Today, the average government employee enjoys better health care benefits, better pensions, better job security, and an earlier retirement than the average private-sector worker. To pay for this, however, taxpayers have been strapped with unfunded liabilities that are poised to raise state and local taxes by billions of dollars in just a few years.
Some members in the Pennsylvania legislature recognize the problem of public-sector unionism and have proposed the Pennsylvania Open Workforce Initiative (House Bills 50-53). In addition to freeing workers from being forced to pay union dues as a condition of employment—like 22 other states have done—the package of bills would begin to pry loose the fingers of organized labor’s stranglehold on taxpayers.
It begs some questions: How did we get here and should taxpayers support measures like HB 50-53?
As for the journey here, although the American labor union movement began in the private sector in the late 1860s, the unionization of government employees wasn’t legally permitted in Pennsylvania until 1970. For more than a century, everyone—yes, everyone, including union-friendly FDR and private-sector labor union leaders themselves—argued that collective bargaining wouldn’t work in the public sector.
In 1937, Roosevelt said “the process of collective bargaining … cannot be transplanted into public service” because a strike by government employees was “unthinkable and intolerable.” AFL-CIO president George Meany said in 1955, “It is impossible to bargain collectively with the government.” And in 1959-the same year Wisconsin became the first to allow state public employees to unionize-the AFL-CIO Executive Council declared, “In terms of accepted collective bargaining procedures, government workers have no right beyond the authority to petition Congress—a right available to every citizen.”
Opposition to allowing the public sector to unionize stemmed from the recognition of the important differences between the public and private sectors. Private-sector unions bargain over how much unionized employees should share in the profits of a business. Profits are limited, and the existence of competition from others moderates unreasonable demands for higher wages and benefits.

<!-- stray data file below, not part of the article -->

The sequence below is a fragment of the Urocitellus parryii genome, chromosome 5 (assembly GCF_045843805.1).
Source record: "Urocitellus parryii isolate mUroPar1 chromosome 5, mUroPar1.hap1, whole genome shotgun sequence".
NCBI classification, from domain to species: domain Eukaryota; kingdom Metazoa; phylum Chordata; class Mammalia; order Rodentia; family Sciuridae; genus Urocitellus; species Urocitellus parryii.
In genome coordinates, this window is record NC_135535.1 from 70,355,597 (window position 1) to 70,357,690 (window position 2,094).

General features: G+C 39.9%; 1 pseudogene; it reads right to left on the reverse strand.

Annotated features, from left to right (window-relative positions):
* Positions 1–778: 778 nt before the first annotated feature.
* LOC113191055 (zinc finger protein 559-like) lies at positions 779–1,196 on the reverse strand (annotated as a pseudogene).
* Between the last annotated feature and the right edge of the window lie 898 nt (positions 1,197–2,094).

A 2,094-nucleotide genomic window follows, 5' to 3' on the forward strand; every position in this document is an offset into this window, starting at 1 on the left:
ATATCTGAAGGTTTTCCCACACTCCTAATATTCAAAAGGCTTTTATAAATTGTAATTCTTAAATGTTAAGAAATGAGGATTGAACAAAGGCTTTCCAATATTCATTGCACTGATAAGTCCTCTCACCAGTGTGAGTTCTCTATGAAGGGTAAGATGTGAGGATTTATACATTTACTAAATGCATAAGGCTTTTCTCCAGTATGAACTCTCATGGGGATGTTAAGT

Government, on the other hand, earns no profits, and has no competition. It is a monopoly. Therefore, public-sector unions—gaining a monopoly over the government workforce—can only negotiate over tax dollars. And the lack of competition allows public-sector unions the power to deprive citizens of essential government services, such as public safety, mass transit, and education, when union demands are not met at the bargaining table.
Opposition to public-sector unionism began to wane in the 1950s when private-sector unions began their precipitous decline that continues to this day. In Pennsylvania, while Pennsylvania added nearly one million more jobs between 1983 and 2009, private-sector union membership dropped from 855,000 to 430,000 workers. Today, only nine percent of private-sector employees work in a union shop, while 53 percent of Pennsylvania’s government employees are in a collective bargaining unit.
As predicted, public-sector unionization has effectively raised the cost of public services for taxpayers. In 1991, Pennsylvania’s state and local tax burden was 24th in the nation. Today, it is the 10th highest. Granting unions a monopoly over the government workforce has given them significant leverage over budgets and taxes. Unions use the power of compulsory union dues to lobby for higher taxes, more government jobs, and increased compensation.
Pennsylvania’s two statewide pension funds for public employees—the Public School Employees Retirement System (PSERS) for public school workers and the State Employees Retirement System (SERS) for state workers, legislators, staff, and judges—have funding deficits of $31 billion and $11 billion, respectively. Unfortunately, due to political manipulations to the systems last fall, PSERS’s unfunded liabilities alone are projected to reach close to $50 billion by 2020, before it begins to decrease.
Moreover, while the private sector in Pennsylvania has lost 124,000 jobs since 2000, state and local governments added 39,000. The biggest increases were in the heavily unionized public schools that added nearly 33,000 jobs despite losing almost 27,000 students. In what industry other than government would you lose “customers” and still be adding employees?
While none of these proposed bills would end public-sector unionism entirely, they would go a long way towards curbing the special financial privileges enjoyed only by labor unions. It is past time we recognized this 40-year experiment with public sector unionism hasn’t worked for anyone but special interests and embrace a new, New Deal that puts taxpayers first.
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Matthew J. Brouillette is president and CEO of the Commonwealth Foundation (www.CommonwealthFoundation.org), an independent, nonprofit public policy research and educational institute based in Harrisburg.